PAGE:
In the April issue of Aeroplane Monthly (page 608) we featured the Foo Fighter, a homebuilt reminiscent of British First World War aircraft types. On these pages we illustrate the White WW-1 Der Jager D.IX, another homebuilt, with distinctly Teutonic WW-1
lines. In fact, except for the rearward sweep of the tips, the wings are modelled on those of the Albatross D.Va, and the tail unit resembles that of the Fokker D.VII.
Marshall White, a Californian engineer, designed and built his biplane in 1968, the first flight following on September 7, 1969. The wings are wooden with internal steel bracing and the fuselage is made up from tubular steel, as is the tail unit, the ribs being sheet metal. The aircraft is covered in Dacron and peppered with Germanic graffiti. Power in the prototype was originally supplied by a 115 h.p. Lycoming O-235-C1 four cylinder engine, but alternative engines, from the VW to the 150 h.p. Lycoming now in the first aircraft, are suitable.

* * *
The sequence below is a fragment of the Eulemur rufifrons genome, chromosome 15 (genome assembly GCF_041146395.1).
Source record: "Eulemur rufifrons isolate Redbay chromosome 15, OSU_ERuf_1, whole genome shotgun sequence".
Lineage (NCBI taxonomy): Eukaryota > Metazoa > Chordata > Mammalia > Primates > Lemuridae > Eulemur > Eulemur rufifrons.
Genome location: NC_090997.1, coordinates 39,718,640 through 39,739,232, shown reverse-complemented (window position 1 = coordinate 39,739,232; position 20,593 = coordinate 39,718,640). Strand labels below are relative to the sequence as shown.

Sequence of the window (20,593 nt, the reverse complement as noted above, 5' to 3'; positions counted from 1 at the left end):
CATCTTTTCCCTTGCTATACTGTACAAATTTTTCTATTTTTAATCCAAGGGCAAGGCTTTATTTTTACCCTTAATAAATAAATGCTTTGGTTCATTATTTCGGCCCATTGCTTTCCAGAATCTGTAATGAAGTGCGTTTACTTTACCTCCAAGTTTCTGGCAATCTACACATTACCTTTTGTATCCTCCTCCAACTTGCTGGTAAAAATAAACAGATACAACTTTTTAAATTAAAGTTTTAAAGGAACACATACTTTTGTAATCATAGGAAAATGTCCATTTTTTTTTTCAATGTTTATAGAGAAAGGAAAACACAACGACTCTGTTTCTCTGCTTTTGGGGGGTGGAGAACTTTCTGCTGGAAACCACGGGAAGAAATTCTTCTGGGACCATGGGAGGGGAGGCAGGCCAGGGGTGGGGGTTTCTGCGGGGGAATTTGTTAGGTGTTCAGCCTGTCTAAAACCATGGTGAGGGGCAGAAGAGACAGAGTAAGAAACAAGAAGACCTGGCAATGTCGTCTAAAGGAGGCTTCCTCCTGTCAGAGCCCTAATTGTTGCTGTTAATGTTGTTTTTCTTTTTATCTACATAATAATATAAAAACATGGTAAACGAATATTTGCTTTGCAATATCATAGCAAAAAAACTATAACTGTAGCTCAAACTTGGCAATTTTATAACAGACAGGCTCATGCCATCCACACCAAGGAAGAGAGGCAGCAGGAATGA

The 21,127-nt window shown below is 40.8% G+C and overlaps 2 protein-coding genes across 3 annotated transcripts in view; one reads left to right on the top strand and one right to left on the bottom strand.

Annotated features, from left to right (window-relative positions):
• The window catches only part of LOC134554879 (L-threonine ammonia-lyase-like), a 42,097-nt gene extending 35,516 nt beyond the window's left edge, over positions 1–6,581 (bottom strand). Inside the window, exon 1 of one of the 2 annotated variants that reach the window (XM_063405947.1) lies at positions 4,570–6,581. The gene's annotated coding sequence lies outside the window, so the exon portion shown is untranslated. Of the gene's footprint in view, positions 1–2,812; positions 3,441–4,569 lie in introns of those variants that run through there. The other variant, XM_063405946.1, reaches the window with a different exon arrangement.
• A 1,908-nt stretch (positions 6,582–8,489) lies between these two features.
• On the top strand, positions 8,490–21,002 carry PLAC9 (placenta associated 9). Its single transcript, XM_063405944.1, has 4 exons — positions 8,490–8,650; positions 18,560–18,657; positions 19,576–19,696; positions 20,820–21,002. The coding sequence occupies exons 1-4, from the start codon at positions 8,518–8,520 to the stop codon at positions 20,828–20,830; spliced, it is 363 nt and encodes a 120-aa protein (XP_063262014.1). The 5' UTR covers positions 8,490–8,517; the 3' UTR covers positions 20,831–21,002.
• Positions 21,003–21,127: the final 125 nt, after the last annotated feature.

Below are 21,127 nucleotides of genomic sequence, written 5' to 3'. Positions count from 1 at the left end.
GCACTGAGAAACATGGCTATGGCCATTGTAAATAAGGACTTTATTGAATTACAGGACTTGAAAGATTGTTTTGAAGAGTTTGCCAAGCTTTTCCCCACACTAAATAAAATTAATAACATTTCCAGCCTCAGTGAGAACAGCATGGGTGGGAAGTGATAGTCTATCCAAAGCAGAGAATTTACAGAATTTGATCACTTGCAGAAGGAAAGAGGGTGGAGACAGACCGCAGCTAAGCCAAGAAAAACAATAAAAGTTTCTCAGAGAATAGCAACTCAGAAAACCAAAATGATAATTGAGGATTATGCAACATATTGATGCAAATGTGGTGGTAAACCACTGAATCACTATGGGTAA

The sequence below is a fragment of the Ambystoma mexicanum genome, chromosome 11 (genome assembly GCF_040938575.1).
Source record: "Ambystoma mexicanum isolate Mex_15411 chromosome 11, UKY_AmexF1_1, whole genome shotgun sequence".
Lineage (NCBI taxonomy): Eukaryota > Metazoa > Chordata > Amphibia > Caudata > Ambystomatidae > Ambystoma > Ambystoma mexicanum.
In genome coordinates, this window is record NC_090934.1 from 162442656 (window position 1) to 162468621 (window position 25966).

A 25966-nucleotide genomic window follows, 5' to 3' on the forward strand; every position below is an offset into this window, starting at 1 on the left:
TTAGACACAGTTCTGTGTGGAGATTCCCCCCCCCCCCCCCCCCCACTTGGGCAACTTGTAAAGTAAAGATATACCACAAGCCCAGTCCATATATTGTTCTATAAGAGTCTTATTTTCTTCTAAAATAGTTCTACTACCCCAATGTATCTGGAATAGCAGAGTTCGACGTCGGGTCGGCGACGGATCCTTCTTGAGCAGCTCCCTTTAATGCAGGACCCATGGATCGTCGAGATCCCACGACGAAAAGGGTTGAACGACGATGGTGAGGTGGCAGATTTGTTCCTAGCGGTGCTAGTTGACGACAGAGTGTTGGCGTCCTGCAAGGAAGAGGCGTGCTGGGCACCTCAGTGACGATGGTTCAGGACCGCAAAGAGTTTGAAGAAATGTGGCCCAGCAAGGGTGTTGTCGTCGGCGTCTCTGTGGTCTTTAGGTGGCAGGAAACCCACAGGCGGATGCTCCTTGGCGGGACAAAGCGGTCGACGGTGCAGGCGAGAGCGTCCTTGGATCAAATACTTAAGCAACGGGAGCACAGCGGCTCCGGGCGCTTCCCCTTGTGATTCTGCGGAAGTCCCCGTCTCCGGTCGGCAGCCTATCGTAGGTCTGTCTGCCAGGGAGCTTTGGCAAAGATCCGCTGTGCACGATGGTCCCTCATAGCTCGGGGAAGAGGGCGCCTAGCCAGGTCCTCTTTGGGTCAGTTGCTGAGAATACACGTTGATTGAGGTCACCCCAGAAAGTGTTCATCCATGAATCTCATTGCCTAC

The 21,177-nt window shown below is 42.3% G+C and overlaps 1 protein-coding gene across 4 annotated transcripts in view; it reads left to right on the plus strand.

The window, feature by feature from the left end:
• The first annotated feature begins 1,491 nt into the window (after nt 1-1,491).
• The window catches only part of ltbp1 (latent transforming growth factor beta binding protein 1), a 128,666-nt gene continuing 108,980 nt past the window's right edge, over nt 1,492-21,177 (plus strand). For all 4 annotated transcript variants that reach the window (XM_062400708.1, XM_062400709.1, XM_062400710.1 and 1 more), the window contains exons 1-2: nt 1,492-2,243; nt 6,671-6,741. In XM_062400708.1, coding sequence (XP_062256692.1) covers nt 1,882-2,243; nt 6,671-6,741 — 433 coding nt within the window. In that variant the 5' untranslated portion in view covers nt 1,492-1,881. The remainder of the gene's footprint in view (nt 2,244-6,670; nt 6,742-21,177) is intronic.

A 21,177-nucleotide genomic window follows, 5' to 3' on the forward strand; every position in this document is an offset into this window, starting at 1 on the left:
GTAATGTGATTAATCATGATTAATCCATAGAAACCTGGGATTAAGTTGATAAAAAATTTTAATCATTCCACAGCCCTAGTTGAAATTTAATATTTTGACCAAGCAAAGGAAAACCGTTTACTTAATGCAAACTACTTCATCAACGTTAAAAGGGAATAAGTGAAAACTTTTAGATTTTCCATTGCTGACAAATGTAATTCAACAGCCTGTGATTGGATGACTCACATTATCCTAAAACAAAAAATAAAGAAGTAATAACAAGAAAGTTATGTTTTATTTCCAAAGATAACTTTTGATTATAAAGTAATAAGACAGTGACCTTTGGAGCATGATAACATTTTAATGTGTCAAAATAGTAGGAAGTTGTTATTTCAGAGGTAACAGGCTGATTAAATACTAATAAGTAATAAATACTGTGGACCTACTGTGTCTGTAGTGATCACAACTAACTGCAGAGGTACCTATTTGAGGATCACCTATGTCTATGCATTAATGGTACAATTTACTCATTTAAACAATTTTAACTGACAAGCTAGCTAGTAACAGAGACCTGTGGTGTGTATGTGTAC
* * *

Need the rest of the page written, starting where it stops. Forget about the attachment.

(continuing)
Der Jager is a single-seater and is equipped with two dummy machine guns mounted on top of the fuselage, forward of the cockpit. A dummy bomb nestles between the undercarriage legs and can be adapted as an oil tank or for producing smoke, presumably for mock dog fights.
Vital statistics include a 20ft wing span, a length of 17ft and an all-up weight of 888lb. The maximum permissible speed in a dive is quoted at 175 m.p.h., and the maximum rate of climb an impressive 2,400ft/min.